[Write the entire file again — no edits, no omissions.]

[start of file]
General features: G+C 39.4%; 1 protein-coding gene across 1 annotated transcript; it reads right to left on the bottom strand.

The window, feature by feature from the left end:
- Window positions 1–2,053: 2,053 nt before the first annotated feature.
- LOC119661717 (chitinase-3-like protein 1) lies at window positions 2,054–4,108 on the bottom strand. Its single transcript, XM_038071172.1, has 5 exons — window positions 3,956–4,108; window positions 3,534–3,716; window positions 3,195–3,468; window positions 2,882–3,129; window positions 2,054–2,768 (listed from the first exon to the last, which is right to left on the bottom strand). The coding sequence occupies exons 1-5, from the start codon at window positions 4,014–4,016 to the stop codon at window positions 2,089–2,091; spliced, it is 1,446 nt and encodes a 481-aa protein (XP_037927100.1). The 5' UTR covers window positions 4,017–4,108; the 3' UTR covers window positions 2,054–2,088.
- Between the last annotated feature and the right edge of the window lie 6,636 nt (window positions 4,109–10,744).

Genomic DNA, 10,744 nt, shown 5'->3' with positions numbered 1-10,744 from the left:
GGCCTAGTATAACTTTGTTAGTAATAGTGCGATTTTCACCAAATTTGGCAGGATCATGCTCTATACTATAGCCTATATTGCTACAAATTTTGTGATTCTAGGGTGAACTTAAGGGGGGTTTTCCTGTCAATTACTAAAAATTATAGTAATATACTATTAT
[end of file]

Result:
General features: G+C 39.4%; 1 protein-coding gene across 1 annotated transcript; it reads right to left on the bottom strand.

The window, feature by feature from the left end:
- Window positions 1–2,053: 2,053 nt before the first annotated feature.
- LOC119661717 (chitinase-3-like protein 1) lies at window positions 2,054–4,108 on the bottom strand. Its single transcript, XM_038071172.1, has 5 exons — window positions 3,956–4,108; window positions 3,534–3,716; window positions 3,195–3,468; window positions 2,882–3,129; window positions 2,054–2,768 (listed from the first exon to the last, which is right to left on the bottom strand). The coding sequence occupies exons 1-5, from the start codon at window positions 4,014–4,016 to the stop codon at window positions 2,089–2,091; spliced, it is 1,446 nt and encodes a 481-aa protein (XP_037927100.1). The 5' UTR covers window positions 4,017–4,108; the 3' UTR covers window positions 2,054–2,088.
- Between the last annotated feature and the right edge of the window lie 6,636 nt (window positions 4,109–10,744).

Genomic DNA, 10,744 nt, shown 5'->3' with positions numbered 1-10,744 from the left:
GGCCTAGTATAACTTTGTTAGTAATAGTGCGATTTTCACCAAATTTGGCAGGATCATGCTCTATACTATAGCCTATATTGCTACAAATTTTGTGATTCTAGGGTGAACTTAAGGGGGGTTTTCCTGTCAATTACTAAAAATTATAGTAATATACTATTAT